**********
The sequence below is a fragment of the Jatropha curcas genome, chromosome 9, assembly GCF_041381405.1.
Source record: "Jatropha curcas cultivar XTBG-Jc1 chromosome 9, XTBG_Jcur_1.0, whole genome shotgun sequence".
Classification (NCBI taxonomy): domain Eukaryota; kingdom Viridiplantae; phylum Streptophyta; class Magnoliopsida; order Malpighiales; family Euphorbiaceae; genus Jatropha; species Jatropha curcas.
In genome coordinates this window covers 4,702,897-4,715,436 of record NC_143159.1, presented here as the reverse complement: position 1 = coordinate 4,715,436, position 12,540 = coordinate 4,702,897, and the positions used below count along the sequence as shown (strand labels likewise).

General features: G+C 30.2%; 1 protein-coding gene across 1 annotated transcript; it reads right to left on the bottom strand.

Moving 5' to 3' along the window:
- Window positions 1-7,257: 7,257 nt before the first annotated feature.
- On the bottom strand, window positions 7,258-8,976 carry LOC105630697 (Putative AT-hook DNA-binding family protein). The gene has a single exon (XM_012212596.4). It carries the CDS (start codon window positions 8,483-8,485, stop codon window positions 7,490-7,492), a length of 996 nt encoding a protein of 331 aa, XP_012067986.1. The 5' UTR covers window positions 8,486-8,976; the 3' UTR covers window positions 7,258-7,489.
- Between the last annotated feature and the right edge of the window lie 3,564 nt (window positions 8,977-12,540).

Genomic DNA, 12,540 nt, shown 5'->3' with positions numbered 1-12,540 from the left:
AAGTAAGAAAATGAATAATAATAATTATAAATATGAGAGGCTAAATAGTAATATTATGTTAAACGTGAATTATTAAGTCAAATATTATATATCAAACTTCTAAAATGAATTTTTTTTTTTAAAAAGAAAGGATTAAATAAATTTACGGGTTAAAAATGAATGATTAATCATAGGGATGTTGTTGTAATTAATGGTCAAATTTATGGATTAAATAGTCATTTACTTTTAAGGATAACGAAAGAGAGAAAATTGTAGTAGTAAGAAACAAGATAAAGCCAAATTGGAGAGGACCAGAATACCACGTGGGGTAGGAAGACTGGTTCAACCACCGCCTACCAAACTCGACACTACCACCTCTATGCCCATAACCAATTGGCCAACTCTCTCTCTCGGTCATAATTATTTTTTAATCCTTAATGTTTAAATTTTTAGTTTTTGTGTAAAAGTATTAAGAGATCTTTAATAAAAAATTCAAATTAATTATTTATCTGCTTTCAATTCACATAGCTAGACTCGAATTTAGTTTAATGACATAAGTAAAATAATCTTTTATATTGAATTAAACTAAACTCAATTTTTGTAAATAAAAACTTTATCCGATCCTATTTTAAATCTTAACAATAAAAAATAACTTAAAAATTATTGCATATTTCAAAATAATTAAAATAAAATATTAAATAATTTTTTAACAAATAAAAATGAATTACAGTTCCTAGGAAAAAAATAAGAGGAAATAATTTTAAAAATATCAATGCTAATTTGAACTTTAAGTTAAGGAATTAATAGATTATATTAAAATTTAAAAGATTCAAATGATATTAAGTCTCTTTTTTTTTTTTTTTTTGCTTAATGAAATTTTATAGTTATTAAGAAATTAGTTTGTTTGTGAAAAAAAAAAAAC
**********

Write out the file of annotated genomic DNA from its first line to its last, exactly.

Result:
The sequence below is a fragment of the Jatropha curcas genome, chromosome 9, assembly GCF_041381405.1.
Source record: "Jatropha curcas cultivar XTBG-Jc1 chromosome 9, XTBG_Jcur_1.0, whole genome shotgun sequence".
Classification (NCBI taxonomy): domain Eukaryota; kingdom Viridiplantae; phylum Streptophyta; class Magnoliopsida; order Malpighiales; family Euphorbiaceae; genus Jatropha; species Jatropha curcas.
In genome coordinates this window covers 4,702,897-4,715,436 of record NC_143159.1, presented here as the reverse complement: position 1 = coordinate 4,715,436, position 12,540 = coordinate 4,702,897, and the positions used below count along the sequence as shown (strand labels likewise).

General features: G+C 30.2%; 1 protein-coding gene across 1 annotated transcript; it reads right to left on the bottom strand.

Moving 5' to 3' along the window:
- Window positions 1-7,257: 7,257 nt before the first annotated feature.
- On the bottom strand, window positions 7,258-8,976 carry LOC105630697 (Putative AT-hook DNA-binding family protein). The gene has a single exon (XM_012212596.4). It carries the CDS (start codon window positions 8,483-8,485, stop codon window positions 7,490-7,492), a length of 996 nt encoding a protein of 331 aa, XP_012067986.1. The 5' UTR covers window positions 8,486-8,976; the 3' UTR covers window positions 7,258-7,489.
- Between the last annotated feature and the right edge of the window lie 3,564 nt (window positions 8,977-12,540).

Genomic DNA, 12,540 nt, shown 5'->3' with positions numbered 1-12,540 from the left:
AAGTAAGAAAATGAATAATAATAATTATAAATATGAGAGGCTAAATAGTAATATTATGTTAAACGTGAATTATTAAGTCAAATATTATATATCAAACTTCTAAAATGAATTTTTTTTTTTAAAAAGAAAGGATTAAATAAATTTACGGGTTAAAAATGAATGATTAATCATAGGGATGTTGTTGTAATTAATGGTCAAATTTATGGATTAAATAGTCATTTACTTTTAAGGATAACGAAAGAGAGAAAATTGTAGTAGTAAGAAACAAGATAAAGCCAAATTGGAGAGGACCAGAATACCACGTGGGGTAGGAAGACTGGTTCAACCACCGCCTACCAAACTCGACACTACCACCTCTATGCCCATAACCAATTGGCCAACTCTCTCTCTCGGTCATAATTATTTTTTAATCCTTAATGTTTAAATTTTTAGTTTTTGTGTAAAAGTATTAAGAGATCTTTAATAAAAAATTCAAATTAATTATTTATCTGCTTTCAATTCACATAGCTAGACTCGAATTTAGTTTAATGACATAAGTAAAATAATCTTTTATATTGAATTAAACTAAACTCAATTTTTGTAAATAAAAACTTTATCCGATCCTATTTTAAATCTTAACAATAAAAAATAACTTAAAAATTATTGCATATTTCAAAATAATTAAAATAAAATATTAAATAATTTTTTAACAAATAAAAATGAATTACAGTTCCTAGGAAAAAAATAAGAGGAAATAATTTTAAAAATATCAATGCTAATTTGAACTTTAAGTTAAGGAATTAATAGATTATATTAAAATTTAAAAGATTCAAATGATATTAAGTCTCTTTTTTTTTTTTTTTTTGCTTAATGAAATTTTATAGTTATTAAGAAATTAGTTTGTTTGTGAAAAAAAAAAAAC